When an entity decides that it is going to set up to be a network operator (usually an Access Provider), they will purchase an Internet connection from a local network operator.
While this has nothing much to do with peering as such, it is included for completeness, to describe the sequence of events a typical newcomer network operator would navigate.
The configuration of this link is very simple and is designed by the upstream provider to get their customer up and running quickly.
There are two possible cases here:
A diagram showing the typical physical layout of this scenario is shown below:
Newcomers as network operators are unlikely to have their own address space. More likely than not they will get a small amount of address space from their upstream provider.
The configuration is straight forward:
The upstream provider delegates the address space to their customer
The customer numbers their network using this address space
The upstream announces the address space to the global Internet as part of their larger address block
On the routers, the upstream point a static route for the delegated address space to their customer.
And the customer points a static default route to their upstream on its router.
And that's all that is needed.
Note: the major disadvantage of this is that the newcomer network operator is tied to their upstream. If they want to change upstream providers, they have to renumber their entire network, including all their customers. This can be a tiresome, frustrating, and often lengthy process (even with DHCP and IPv6's automatic address assignment capabilities).
The general recommendation to newcomer network operators is that they onbtain their own Internet Resources directly from their Regional Internet Registry. This avoids major painful reconfiguration (disruption) in the future if and when they need to change their upstream provider.
If the newcomer network operator has already obtained its own address space and ASN for the network (usually from the Regional Internet Registry) they can deploy that, rather than using address space from their upstream provider.
The major advantage of doing this is that they are independent of their upstream - no lock in at all. The newcomer can change transit providers very easily, simply by asking their new transit provider to announce their address space to the world.
(Technically this is a bit more challenging than it may at first seem. Which is why we introduce BGP into the picture later in the Toolbox.)
For a newcomer to use their own address space, the steps are:
Deploy the address block across the network as appropriate (if limited IPv4, NAT may be needed)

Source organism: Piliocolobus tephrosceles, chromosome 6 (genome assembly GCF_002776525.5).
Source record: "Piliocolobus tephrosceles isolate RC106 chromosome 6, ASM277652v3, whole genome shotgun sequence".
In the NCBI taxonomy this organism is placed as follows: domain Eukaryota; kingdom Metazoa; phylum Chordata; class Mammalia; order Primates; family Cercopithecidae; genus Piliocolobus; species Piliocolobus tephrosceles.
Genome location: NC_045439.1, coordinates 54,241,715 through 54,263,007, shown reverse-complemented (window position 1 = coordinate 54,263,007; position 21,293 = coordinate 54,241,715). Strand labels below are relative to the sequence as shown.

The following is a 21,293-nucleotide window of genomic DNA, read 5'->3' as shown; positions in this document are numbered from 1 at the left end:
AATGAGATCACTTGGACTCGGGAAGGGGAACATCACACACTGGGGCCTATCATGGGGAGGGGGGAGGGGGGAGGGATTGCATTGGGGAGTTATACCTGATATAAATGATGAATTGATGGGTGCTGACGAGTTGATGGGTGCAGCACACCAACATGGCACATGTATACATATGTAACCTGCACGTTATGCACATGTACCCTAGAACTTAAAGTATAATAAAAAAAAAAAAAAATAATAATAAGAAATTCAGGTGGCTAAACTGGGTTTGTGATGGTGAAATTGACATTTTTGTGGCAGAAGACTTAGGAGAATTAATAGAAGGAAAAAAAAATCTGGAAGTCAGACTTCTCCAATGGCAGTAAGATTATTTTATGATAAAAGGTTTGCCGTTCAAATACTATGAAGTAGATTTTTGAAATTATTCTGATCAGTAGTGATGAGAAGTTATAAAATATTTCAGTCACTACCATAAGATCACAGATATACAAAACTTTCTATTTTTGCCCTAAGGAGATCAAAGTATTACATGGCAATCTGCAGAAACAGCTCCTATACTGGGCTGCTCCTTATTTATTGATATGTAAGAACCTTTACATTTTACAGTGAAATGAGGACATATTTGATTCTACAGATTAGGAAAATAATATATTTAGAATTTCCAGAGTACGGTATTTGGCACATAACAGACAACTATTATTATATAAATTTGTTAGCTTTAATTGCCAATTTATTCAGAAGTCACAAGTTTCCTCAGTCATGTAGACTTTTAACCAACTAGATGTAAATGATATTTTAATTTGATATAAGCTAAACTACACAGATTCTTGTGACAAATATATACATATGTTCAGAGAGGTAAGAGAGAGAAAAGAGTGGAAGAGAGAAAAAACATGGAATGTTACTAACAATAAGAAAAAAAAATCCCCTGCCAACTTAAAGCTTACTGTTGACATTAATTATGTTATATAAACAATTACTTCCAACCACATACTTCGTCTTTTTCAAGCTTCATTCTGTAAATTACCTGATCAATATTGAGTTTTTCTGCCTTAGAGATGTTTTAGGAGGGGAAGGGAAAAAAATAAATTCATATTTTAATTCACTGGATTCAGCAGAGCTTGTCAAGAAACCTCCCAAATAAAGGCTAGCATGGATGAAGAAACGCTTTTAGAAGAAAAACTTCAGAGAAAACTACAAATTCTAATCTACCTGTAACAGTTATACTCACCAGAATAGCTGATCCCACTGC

Create a Route Object for the address space using the upstream provider's ASN (via the RIR member portal)
Create a ROA for the address space using the upstream provider's ASN (via the RIR member portal)
Provide a Letter of Authority to their upstream provider requesting their peers and transits accept and propagate the address space (some providers request this, so it is good to be prepared)
Organise with the upstream (transit provider) for the address space to be announced globally and routed to them.
Letter of Authority
What is meant by a Letter of Authority?
A Letter of Authority (or LOA) is a simple document authorising a network operator to announce address space.
It is written on the address holder's official headed notepaper, and signed by the authorised representative. The authorised representative is usually the same person who is the listed administrative or technical contact of the delegation as held at the Regional Internet Registry.
A typical LOA might look like this:
<ENTITY HEADED NOTEPAPER>
<entity full address>
To whom it may concern:
This letter serves as authorisation for <upstream> with AS number <ASN> to announce the following IP address blocks on our behalf:
<address-block1> (and subnets up to /<mask>)
<address-block2> (and subnets up to /<mask>)
As the authorised representative of <entity> I hereby declare that I'm authorised to sign this Letter of Authority
Should there be any questions about the contents of this Letter of Authority please contact <email> or phone <phone>.
There are many variations on this theme, of course. Quite often the upstream provider will provide a LOA in the format that they, or their upstream providers will require.
Note: The LOA has been superceded by ROAs for many operators - if valid ROA exists, they will allow the prefix to propagate. LOAs are easy to forge or falsify and are generally recommended to be avoided now.